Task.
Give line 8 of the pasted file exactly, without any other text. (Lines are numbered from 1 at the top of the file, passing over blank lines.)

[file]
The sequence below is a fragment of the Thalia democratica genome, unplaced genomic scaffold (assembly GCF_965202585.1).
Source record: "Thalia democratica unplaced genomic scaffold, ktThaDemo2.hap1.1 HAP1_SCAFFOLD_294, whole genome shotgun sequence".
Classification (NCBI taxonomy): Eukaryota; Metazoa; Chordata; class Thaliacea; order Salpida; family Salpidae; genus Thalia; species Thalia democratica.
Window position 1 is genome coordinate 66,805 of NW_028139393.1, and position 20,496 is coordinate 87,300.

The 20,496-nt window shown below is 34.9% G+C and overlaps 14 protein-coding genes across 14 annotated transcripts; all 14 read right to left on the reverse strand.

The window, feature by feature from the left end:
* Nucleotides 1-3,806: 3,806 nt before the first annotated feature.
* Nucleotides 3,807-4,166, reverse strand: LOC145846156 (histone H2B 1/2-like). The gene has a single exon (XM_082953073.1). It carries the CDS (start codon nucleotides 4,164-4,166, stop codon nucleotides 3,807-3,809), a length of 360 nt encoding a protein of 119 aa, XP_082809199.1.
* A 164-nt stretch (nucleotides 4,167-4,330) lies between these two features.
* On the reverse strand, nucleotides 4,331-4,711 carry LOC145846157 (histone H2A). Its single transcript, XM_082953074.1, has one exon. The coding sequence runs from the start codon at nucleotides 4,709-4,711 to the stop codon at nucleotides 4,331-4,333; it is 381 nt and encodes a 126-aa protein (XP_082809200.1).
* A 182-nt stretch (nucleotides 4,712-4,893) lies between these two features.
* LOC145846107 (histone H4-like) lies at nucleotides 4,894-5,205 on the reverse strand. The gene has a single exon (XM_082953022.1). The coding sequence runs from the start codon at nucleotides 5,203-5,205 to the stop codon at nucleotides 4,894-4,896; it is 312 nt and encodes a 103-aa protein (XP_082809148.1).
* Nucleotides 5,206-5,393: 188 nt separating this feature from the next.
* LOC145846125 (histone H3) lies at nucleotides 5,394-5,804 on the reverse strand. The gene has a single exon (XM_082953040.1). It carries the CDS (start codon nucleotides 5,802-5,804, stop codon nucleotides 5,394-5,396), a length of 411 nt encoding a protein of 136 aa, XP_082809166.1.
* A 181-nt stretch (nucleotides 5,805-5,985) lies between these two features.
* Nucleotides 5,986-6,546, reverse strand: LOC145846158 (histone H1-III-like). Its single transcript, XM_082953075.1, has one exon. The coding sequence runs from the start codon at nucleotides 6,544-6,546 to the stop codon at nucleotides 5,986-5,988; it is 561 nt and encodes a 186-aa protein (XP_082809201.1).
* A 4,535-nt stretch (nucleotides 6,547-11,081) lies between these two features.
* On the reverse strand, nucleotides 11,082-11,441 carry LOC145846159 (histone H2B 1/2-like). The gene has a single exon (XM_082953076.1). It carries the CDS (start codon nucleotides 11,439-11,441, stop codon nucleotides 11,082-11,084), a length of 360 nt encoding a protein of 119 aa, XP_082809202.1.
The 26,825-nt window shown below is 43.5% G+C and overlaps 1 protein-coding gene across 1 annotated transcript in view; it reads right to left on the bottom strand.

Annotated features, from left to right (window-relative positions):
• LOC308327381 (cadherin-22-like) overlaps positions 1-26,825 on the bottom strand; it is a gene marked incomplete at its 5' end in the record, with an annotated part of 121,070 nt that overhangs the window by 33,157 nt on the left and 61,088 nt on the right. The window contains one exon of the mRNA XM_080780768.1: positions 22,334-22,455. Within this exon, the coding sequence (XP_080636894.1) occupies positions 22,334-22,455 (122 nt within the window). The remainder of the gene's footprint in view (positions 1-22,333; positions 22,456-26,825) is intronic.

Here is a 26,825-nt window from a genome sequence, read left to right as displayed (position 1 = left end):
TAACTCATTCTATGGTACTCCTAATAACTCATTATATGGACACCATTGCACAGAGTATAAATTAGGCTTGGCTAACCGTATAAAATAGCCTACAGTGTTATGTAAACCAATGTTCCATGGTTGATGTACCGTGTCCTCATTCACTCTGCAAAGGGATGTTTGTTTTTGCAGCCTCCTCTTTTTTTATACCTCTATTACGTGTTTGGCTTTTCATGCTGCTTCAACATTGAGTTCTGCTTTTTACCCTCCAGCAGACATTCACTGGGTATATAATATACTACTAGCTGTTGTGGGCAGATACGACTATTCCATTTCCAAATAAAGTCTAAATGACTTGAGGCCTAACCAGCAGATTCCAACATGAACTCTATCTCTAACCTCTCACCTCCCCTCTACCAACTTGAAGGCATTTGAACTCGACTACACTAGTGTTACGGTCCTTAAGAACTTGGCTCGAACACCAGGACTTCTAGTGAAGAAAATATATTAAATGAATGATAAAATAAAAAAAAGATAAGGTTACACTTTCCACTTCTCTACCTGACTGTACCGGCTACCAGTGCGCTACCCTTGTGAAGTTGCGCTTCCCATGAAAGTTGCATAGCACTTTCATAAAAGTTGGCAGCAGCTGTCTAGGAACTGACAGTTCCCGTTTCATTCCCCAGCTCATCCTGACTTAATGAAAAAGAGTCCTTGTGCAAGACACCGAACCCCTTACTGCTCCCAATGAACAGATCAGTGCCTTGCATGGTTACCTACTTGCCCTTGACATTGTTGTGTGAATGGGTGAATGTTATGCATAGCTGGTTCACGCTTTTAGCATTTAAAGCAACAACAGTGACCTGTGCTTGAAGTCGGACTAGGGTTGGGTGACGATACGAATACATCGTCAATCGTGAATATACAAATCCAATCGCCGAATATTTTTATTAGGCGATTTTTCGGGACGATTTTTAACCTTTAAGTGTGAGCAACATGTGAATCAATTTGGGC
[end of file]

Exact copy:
* Nucleotides 3,807-4,166, reverse strand: LOC145846156 (histone H2B 1/2-like). The gene has a single exon (XM_082953073.1). It carries the CDS (start codon nucleotides 4,164-4,166, stop codon nucleotides 3,807-3,809), a length of 360 nt encoding a protein of 119 aa, XP_082809199.1.